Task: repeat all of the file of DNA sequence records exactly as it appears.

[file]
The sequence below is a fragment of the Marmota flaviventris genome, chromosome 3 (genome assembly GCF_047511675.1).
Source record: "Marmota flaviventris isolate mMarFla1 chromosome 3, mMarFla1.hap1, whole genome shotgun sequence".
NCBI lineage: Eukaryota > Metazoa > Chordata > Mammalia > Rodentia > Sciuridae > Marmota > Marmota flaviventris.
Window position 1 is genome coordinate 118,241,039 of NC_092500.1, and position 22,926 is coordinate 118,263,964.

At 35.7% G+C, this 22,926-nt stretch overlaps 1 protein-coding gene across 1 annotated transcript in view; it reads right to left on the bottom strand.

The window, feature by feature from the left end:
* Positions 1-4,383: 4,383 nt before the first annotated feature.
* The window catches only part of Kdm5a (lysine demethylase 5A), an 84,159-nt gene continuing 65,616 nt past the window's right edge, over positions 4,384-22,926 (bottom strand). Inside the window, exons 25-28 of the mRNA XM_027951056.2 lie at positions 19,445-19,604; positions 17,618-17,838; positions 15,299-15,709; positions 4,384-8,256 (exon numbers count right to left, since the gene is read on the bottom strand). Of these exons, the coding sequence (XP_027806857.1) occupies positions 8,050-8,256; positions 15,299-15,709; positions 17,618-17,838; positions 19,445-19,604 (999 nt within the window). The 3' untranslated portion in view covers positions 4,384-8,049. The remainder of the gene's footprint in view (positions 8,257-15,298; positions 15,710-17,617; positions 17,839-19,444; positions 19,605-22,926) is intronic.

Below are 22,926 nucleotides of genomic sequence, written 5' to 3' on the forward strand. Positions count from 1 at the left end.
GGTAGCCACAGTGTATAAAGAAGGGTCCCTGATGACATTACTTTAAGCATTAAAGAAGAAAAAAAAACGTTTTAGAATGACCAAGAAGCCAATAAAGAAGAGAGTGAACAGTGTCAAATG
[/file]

The sequence below is a fragment of the Marmota flaviventris genome, chromosome 3 (genome assembly GCF_047511675.1).
Source record: "Marmota flaviventris isolate mMarFla1 chromosome 3, mMarFla1.hap1, whole genome shotgun sequence".
NCBI lineage: Eukaryota > Metazoa > Chordata > Mammalia > Rodentia > Sciuridae > Marmota > Marmota flaviventris.
Window position 1 is genome coordinate 118,241,039 of NC_092500.1, and position 22,926 is coordinate 118,263,964.

At 35.7% G+C, this 22,926-nt stretch overlaps 1 protein-coding gene across 1 annotated transcript in view; it reads right to left on the bottom strand.

The window, feature by feature from the left end:
* Positions 1-4,383: 4,383 nt before the first annotated feature.
* The window catches only part of Kdm5a (lysine demethylase 5A), an 84,159-nt gene continuing 65,616 nt past the window's right edge, over positions 4,384-22,926 (bottom strand). Inside the window, exons 25-28 of the mRNA XM_027951056.2 lie at positions 19,445-19,604; positions 17,618-17,838; positions 15,299-15,709; positions 4,384-8,256 (exon numbers count right to left, since the gene is read on the bottom strand). Of these exons, the coding sequence (XP_027806857.1) occupies positions 8,050-8,256; positions 15,299-15,709; positions 17,618-17,838; positions 19,445-19,604 (999 nt within the window). The 3' untranslated portion in view covers positions 4,384-8,049. The remainder of the gene's footprint in view (positions 8,257-15,298; positions 15,710-17,617; positions 17,839-19,444; positions 19,605-22,926) is intronic.

Below are 22,926 nucleotides of genomic sequence, written 5' to 3' on the forward strand. Positions count from 1 at the left end.
GGTAGCCACAGTGTATAAAGAAGGGTCCCTGATGACATTACTTTAAGCATTAAAGAAGAAAAAAAAACGTTTTAGAATGACCAAGAAGCCAATAAAGAAGAGAGTGAACAGTGTCAAATG